from waking up or too tired from the day and at a time when there were not too many other students around. Materials The question sheet consisted of 12 randomly selected categories, with each category containing 4 words. The list of 48 words was presented to participants, who were then asked to study the words for 60 seconds, after that time the question sheet was taken off them and replaced by the answer sheet and a pen. The answer sheet differed depending on which condition the participant took part in. in the cued recall condition the answer sheet showed the category titles whilst the free recall answer sheet was blank. All participants were given the same standardised instructions and were all briefed and debriefed. (See appendix) Ethical issues Before the experiment took place, the participant was briefed and made aware that they were free to leave the experiment at any time, permission was asked to use their results and that they would remain confidential. A set of standardised instructions was used. At the end of the experiment the participants were fully debriefed and given an opportunity to ask any questions. This was done to make sure the participants understood their right to withdraw and that they gave an informed consent of taking part in this study. (See appendix for the standardised instructions, brief and debrief.) Procedure Participants were approached on the Exeter College; Hele Road site outside the reception and asked if they would not mind taking part in a psychological experiment. ...read more.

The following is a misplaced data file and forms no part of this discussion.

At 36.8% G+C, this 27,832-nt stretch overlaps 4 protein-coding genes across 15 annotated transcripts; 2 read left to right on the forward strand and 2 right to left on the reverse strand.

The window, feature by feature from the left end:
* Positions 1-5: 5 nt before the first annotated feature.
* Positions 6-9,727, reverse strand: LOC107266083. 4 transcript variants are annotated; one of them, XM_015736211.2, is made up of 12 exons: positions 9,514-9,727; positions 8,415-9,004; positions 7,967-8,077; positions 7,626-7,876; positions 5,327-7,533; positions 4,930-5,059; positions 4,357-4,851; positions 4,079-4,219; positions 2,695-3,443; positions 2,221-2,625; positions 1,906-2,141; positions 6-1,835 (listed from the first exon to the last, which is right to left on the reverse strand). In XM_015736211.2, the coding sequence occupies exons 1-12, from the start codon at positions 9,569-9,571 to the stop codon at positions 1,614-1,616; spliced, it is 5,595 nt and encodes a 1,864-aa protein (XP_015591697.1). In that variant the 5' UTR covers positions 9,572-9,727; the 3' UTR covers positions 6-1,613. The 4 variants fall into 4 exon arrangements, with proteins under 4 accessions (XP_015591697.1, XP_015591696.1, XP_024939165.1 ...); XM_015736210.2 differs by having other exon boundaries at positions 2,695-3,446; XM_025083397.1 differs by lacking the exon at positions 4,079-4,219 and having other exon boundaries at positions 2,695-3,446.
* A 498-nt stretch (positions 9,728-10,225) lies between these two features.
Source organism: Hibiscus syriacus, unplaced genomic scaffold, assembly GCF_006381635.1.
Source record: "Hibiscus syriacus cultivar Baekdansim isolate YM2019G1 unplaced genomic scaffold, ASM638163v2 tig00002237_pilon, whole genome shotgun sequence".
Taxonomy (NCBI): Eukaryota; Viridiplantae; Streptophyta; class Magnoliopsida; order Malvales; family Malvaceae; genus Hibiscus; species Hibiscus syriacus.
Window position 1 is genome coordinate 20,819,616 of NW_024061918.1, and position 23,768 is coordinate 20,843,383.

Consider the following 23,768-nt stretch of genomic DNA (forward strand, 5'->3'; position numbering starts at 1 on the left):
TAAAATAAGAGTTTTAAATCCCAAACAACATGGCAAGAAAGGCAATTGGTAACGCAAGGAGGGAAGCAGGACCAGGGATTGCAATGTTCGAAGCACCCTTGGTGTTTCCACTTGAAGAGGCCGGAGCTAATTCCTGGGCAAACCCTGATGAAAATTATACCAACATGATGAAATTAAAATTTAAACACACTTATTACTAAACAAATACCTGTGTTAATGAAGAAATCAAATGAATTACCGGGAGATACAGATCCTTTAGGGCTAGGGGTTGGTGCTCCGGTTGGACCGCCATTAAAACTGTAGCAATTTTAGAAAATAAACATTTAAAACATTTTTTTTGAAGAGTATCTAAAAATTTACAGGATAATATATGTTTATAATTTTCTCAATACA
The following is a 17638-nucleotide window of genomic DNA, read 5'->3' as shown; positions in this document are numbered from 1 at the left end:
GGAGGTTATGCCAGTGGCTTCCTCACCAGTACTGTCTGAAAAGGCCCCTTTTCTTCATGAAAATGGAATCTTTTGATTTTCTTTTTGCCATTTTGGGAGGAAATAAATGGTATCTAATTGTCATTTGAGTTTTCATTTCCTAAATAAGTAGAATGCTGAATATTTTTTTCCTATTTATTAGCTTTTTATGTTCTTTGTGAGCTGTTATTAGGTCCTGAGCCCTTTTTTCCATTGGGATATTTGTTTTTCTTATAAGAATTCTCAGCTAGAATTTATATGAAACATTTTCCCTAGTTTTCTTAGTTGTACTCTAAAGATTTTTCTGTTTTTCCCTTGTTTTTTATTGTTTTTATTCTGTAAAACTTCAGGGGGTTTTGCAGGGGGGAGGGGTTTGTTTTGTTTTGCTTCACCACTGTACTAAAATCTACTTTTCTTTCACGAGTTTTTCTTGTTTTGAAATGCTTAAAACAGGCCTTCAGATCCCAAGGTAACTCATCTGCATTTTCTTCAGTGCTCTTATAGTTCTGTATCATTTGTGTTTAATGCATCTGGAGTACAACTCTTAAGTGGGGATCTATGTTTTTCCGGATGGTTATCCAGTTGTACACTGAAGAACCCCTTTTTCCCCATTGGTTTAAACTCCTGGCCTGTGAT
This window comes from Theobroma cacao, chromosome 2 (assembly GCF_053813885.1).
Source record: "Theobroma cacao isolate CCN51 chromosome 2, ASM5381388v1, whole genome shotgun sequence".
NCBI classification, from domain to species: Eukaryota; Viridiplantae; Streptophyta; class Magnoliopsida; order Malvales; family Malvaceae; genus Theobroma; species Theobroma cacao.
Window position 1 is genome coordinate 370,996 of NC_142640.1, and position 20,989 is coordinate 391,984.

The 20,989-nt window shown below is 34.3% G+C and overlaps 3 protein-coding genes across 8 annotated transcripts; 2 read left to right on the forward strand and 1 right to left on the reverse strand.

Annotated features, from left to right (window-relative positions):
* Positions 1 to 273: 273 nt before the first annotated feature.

After 60 seconds I will take that sheet away and replace it with either a blank or a sheet with the category titles on it. You will then have as much time as you need to recall as many words as you can, in any order. Do you still wish to continue? Debrief Thank you for participating, do you still agree to your results being used, confidentially, in this experiment? This experiment was conducted to investigate whether retrieval cues have an effect on the recall of information. It is expected that the participants will recall more words if they are given cues, as this should trigger the memory. Do you have any questions? Thank you, Signed Date Table showing all scores gained from the investigation Participant - Free Recall Number of words recalled (Free) Participant - Cued Recall Number of words recalled (Cued) 1 20 1 39 2 19 2 42 3 15 3 40 4 13 4 22 5 16 5 39 6 21 6 41 7 15 7 32 8 19 8 43 9 18 9 30 10 16 10 37 Total 172 365 Calculations for mean score. 172/10 = 17.2 365/10 = 36.5 Word list Food Drink Animals Transport Sausage Water Meerkat Car Potato Beer Hedgehog Train Pepper Vimto Elephant Bike Radish Vodka Squirrel Walk Bike Colour Shape Body Part BMX Red Circle Leg Mountain Yellow Square Arm Racing Purple Triangle Head Stunt Blue Rectangle Feet Car Material Music Artist Vauxhall Glass Rock Van Gogh Peugeot Metal Punk Turner Ford Wood Pop Klimt BMW Cotton Rap Picasso Appendices By Jess Howell ...read more.